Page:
Re:So let me guess... (1)

vanyel (28049) | more than 2 years ago | (#40216015)

Yes, they "lost revenue" when I bought legend of the seeker, sea patrol and a couple of other dvd sets after torrenting the series because it was the only way to get them (at the time) or just to see if they were any good... foot meet gun

Re:So let me guess... (1)

cheater512 (783349) | more than 2 years ago | (#40216137)

Don't you know? If you hadn't pirated those shows, you would have bought *two* DVD sets!
You clearly cheated the industry out of a few hundred bucks just from those examples.

Re:So let me guess... (4, Informative)

Anonymous Coward | more than 2 years ago | (#40216429)

At least you had the option to buy... in the arse end of the world, (Australia according to most media types) I have had literally no choice but to Pirate some shows as they were unavailable by any other means. I literally went to 3 shop,s and tried online to buy the TV series Felicity before giving up and heading to The Pirate Bay, where I had all 4 series available within 3 days. This was a few years ago so the situation may have changed, but they did loose $100+ of sales that day.

BTW Legend of the Seeker was another series incredibly difficult to buy here for a long time.

Re:So let me guess... (4, Funny)

Lord_of_the_nerf (895604) | more than 2 years ago | (#40216021)

They could also bring in the struggling artists, technicians and producers that piracy really hurts like James Cameron, Joel Silver and Joel Silver's coke dealer?

Re:So let me guess... (1)

Dunbal (464142) | more than 2 years ago | (#40216163)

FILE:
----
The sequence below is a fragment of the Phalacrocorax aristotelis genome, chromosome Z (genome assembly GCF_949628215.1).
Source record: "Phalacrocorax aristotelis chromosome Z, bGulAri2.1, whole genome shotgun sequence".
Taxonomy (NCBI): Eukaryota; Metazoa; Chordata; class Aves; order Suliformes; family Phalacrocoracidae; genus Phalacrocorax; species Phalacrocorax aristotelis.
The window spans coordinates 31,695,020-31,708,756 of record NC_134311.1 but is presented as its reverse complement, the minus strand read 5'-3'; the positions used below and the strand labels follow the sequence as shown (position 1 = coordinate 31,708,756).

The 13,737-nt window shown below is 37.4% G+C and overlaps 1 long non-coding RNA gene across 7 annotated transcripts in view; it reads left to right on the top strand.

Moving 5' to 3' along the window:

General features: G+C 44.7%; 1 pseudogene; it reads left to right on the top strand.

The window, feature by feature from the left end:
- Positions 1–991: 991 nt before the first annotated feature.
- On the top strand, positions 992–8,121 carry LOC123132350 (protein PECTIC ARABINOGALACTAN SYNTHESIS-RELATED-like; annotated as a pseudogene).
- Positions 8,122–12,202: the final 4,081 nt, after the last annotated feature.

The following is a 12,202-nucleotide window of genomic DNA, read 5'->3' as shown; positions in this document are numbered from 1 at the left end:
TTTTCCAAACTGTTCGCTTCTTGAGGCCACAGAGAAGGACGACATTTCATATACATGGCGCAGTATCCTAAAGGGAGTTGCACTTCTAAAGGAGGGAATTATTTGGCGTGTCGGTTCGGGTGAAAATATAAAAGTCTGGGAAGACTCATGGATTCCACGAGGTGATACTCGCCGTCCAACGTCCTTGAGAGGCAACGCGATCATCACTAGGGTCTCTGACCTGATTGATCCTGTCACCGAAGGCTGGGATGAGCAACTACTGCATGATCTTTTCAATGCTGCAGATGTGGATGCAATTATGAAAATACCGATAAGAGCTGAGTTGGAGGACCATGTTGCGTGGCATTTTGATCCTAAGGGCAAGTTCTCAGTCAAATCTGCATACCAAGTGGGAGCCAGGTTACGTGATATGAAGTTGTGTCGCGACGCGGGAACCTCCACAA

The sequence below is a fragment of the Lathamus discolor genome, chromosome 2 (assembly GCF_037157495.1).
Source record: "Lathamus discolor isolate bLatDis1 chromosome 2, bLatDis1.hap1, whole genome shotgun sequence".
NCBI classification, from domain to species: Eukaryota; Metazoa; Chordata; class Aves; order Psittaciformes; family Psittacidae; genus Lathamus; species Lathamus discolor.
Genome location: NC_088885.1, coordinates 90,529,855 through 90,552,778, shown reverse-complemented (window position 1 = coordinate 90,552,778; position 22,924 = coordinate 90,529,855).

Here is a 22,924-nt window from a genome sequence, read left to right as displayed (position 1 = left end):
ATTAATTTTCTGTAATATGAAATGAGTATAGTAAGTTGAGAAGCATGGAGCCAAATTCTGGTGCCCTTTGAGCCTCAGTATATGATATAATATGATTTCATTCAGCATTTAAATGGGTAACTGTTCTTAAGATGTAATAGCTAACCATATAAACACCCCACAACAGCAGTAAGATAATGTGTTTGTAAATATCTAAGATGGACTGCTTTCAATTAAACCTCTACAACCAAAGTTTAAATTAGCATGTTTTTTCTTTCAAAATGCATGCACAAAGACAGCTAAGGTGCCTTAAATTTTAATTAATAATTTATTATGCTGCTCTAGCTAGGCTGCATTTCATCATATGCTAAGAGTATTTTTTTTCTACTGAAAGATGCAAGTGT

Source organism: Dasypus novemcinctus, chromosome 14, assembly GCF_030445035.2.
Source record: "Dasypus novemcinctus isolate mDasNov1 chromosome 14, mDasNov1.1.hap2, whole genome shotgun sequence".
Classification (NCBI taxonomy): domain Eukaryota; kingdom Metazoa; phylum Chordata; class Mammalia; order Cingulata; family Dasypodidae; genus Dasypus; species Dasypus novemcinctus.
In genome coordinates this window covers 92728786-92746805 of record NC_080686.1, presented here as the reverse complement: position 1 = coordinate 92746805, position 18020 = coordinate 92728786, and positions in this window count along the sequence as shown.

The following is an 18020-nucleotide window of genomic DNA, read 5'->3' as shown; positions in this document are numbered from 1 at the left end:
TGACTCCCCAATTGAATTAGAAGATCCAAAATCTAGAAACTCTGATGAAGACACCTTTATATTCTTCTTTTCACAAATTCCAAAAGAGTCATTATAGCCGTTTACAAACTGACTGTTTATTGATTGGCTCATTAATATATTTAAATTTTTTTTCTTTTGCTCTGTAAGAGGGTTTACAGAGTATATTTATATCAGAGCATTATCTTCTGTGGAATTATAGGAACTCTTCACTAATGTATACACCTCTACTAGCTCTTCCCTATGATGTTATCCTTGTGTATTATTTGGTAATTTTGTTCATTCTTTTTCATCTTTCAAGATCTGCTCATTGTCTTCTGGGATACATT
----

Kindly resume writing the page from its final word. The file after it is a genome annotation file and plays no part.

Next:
They will claim this is irrelevant, you see, because they _could_ have made more...

Re:So let me guess... (1)

Wowsers (1151731) | more than 2 years ago | (#40217071)

Things are SO bad in Hollywood, that all those big blockbuster films actually make a loss. All those "poor" multi-millionaire actors, directors, producers can't make any money?!? Hollywood Accounting [wikipedia.org] Why this outright fraud is allowed to continue is anyone's guess. Must have the politicians around the world in media companies back pockets.

Dear Australian Government, (4, Informative)

Anonymous Coward | more than 2 years ago | (#40216025)

Please tell the content providers to stop attempting to control my life.

If there was a reasonably priced method of getting my movie, music and gaming fix online, but without any kind of DRM, I would happily use it.

Without the channel for getting these items legally at a reasonable price online, I am left only with stupidly over priced CD/DVD/BlueRay (why is a BR so much more expensive than a DVD when production cost is almost the same?), paying a pay tv provider to watch ads, or piracy.

Without the channel being free of DRM, I am left only with piracy. If I have some new or innovative way to watch or use my music and movies (they are mine, I bought them), then I have to break the law to do so.

For now, I wait for the movie on TV where I use a PVR with ad skipping to watch it. I only listen JJJ for my music (No ads!), or purchase from something like bandcamp. I only buy the humble bundles for games.

Content providers - you do not control me. You have lost. Wake up and change, or go bankrupt.

Re:Dear Australian Government, (1)

Dunbal (464142) | more than 2 years ago | (#40216167)

Oh they don't want to control your life - they just want to control your computer.

Re:Dear Australian Government, (4, Insightful)

balzi (244602) | more than 2 years ago | (#40216179)

"then I have to break the law to do so."

I don't pirate because the people who created media have expressed their wishes quite clearly;
If I value it, then I'll pay the price they ask.

However, suggesting that you are forced to break the law is absurd. There is no real threat to your well-being by having the latest music/TV/movies/software. Even if you argued that your quality of life would suffer without your favourite show or game (a BIG stretch), there's plenty of other crap to choose from.

Do I think the typical media owner is driving people away with DRM measures? Absolutely.
Do I think there's a happy medium where everyone could be happy? Yep.
Do I feel entitled to anything? No.

This argument gets very heated, and from my armchair it makes both sides look like spoiled brats! You can continue for my [free] entertainment as long as you like. :)

Matt out.